By: Cavett Feazel
On October 16, 2017, LSU Law students Jessica Thomas, Lacey Sanchez, Erin Abrams, and Jacob Irving, under the guidance of Professor Robert Lancaster, argued before the Bar of the Louisiana Supreme Court.
Their task, to represent Reggie Patrick Thibodeaux, an indigent criminal defendant seeking his pro se Motion to Suppress be considered by the court. The question, did the trial court err when it refused to consider the defendant’s pre-trial Motion to Suppress, citing Mr. Thibodeaux’s status as a represented defendant as the sole reason for the refusal?
Thibodeaux was arrested in November of 2016 pursuant to a stop and frisk, which he contends was unlawful, and shortly thereafter was assigned a public defender. In time he came to fear that his counsel had abandoned a prior Motion to Suppress, as the public defender never answered the trial court’s order to show cause as to why the motion to suppress should be granted. This led Mr. Thibodeaux to file his own pro se Motion to Suppress, which the trial court dismissed without reconsideration.
On March 31, the Louisiana Court of Appeal, First Circuit, vacated the trial court’s dismissal of Mr. Thibodeaux’s motion and remanded, emphasizing that the trial court must accept and consider a pro se filing of a represented client in a pre-verdict context so long as no resultant confusion would occur at trial. Less than a month after his appeal was granted, Mr. Thibodeaux’s public defender requested and was granted a stay. This action delayed the criminal trial absent any consideration of the motion to suppress and brought forth the case argued by the team from LSU Law.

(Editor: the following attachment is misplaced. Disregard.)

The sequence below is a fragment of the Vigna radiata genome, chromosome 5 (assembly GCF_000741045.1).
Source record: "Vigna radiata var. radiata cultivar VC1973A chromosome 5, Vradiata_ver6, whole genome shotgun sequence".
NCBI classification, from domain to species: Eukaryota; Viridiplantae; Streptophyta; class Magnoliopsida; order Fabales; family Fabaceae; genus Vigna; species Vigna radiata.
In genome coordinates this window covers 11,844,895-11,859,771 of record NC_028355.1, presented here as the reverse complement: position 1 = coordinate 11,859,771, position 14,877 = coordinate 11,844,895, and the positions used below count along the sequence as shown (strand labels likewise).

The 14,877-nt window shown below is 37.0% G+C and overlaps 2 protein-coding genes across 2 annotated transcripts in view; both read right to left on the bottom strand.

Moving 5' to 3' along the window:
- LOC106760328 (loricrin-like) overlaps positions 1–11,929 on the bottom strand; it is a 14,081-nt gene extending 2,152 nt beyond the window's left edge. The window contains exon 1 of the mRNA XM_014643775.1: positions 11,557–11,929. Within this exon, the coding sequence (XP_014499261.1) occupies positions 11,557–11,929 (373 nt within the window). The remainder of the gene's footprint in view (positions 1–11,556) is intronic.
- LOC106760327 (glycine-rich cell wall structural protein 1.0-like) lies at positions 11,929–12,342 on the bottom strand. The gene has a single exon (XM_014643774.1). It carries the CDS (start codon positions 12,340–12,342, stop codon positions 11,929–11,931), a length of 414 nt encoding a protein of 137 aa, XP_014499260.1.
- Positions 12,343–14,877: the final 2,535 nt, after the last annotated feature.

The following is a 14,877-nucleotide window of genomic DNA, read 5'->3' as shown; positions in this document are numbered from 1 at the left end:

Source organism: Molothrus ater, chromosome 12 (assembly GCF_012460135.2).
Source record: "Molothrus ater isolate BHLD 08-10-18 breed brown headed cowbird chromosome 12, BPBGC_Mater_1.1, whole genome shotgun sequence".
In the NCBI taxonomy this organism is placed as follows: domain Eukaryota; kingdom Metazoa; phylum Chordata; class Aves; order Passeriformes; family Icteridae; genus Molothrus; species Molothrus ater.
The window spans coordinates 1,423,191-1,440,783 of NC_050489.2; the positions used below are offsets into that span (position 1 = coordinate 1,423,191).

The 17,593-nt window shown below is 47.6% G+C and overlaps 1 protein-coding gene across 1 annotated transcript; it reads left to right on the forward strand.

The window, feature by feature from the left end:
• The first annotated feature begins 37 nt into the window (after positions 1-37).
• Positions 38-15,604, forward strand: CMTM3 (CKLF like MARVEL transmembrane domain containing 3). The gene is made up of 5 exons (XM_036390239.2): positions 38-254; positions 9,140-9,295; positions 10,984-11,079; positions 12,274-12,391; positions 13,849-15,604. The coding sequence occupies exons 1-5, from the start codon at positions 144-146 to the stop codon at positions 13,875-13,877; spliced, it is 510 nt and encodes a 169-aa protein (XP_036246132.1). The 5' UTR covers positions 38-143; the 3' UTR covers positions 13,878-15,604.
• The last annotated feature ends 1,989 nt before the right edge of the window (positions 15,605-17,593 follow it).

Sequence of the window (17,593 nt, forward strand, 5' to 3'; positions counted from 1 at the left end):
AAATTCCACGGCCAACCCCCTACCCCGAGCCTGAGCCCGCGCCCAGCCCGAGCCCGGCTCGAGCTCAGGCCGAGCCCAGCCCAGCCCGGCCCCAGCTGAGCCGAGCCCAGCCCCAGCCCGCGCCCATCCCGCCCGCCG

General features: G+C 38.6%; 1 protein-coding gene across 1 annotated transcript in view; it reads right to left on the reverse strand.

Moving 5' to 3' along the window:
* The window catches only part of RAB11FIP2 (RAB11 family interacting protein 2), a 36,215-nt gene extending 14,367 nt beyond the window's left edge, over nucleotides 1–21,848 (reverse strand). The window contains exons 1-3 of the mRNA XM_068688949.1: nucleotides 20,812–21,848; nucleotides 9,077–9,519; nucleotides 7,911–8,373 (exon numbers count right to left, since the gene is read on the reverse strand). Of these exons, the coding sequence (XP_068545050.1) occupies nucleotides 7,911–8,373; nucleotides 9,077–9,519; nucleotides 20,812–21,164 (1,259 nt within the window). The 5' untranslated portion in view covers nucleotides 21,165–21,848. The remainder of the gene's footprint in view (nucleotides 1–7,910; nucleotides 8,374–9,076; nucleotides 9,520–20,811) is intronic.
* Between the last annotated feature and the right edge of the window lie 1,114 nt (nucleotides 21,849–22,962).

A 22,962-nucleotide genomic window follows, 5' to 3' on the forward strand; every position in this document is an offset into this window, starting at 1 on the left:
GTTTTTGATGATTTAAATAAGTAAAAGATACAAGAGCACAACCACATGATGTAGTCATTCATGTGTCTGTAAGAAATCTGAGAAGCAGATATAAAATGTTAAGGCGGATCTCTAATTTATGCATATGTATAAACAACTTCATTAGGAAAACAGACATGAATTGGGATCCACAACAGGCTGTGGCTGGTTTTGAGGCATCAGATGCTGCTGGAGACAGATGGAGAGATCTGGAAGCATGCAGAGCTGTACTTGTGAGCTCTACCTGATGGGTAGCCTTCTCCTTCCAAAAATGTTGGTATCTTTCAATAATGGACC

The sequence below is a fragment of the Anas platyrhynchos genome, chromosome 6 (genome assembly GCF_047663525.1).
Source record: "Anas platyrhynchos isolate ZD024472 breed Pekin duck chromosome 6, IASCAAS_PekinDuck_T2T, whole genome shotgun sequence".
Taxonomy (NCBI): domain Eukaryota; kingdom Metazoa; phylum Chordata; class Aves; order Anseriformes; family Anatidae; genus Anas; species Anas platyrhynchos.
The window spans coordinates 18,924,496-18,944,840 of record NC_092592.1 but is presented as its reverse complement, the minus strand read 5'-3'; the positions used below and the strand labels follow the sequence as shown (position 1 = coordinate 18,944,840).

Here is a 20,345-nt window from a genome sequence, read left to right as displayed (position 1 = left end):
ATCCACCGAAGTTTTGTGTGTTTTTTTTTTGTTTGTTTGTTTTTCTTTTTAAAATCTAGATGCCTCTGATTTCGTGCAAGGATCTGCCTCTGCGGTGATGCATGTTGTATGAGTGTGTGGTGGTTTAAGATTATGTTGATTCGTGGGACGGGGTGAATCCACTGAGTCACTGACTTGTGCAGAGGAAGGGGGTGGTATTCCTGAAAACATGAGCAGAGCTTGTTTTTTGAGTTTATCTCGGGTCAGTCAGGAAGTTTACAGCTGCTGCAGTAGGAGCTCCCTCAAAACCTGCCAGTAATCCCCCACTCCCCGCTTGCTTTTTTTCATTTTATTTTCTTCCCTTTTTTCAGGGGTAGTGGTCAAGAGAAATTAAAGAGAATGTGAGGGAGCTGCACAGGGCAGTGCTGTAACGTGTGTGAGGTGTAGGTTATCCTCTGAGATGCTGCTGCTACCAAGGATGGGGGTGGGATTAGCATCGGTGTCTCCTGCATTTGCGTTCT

Chief Justice Bernette Johnson, the first African American and first woman to serve on the Louisiana Supreme Court, provided her alma mater with the opportunity to represent Mr. Thibodeaux when the case was assigned to the LSU Law Clinic. Lacey Sanchez, who served as second chair during oral arguments, said presenting before the Supreme Court of Louisiana will be a highlight of the team’s careers. To present before the Supreme Court is a rarity. To present before the Supreme Court as a student is an exceptionally rare achievement and a hallmark of a promising career. As to her personal experience, Sanchez stated “It was incredibly motivating and truly made me have an even greater respect for our Louisiana law and our state. Jessica Thomas did an incredible job as our oralist. She conducted herself with confidence and made our law center very proud.”
Mr. Thibodeaux’s case touches at the heart of the client-lawyer relationship, a relationship based on trust and one that is a sacred touchstone of the law, and raises the question: Who has ultimate control over the direction of their criminal defense in Louisiana, the principal-defendant or the agent-counsel? One’s heart would say the defendant; however, the answer will be revealed come December when the Court renders its opinion. Regardless of the outcome, the LSU Law Center is extremely proud of the hard work and dedication this team put forth in advocating on Mr. Thibodeaux’s behalf.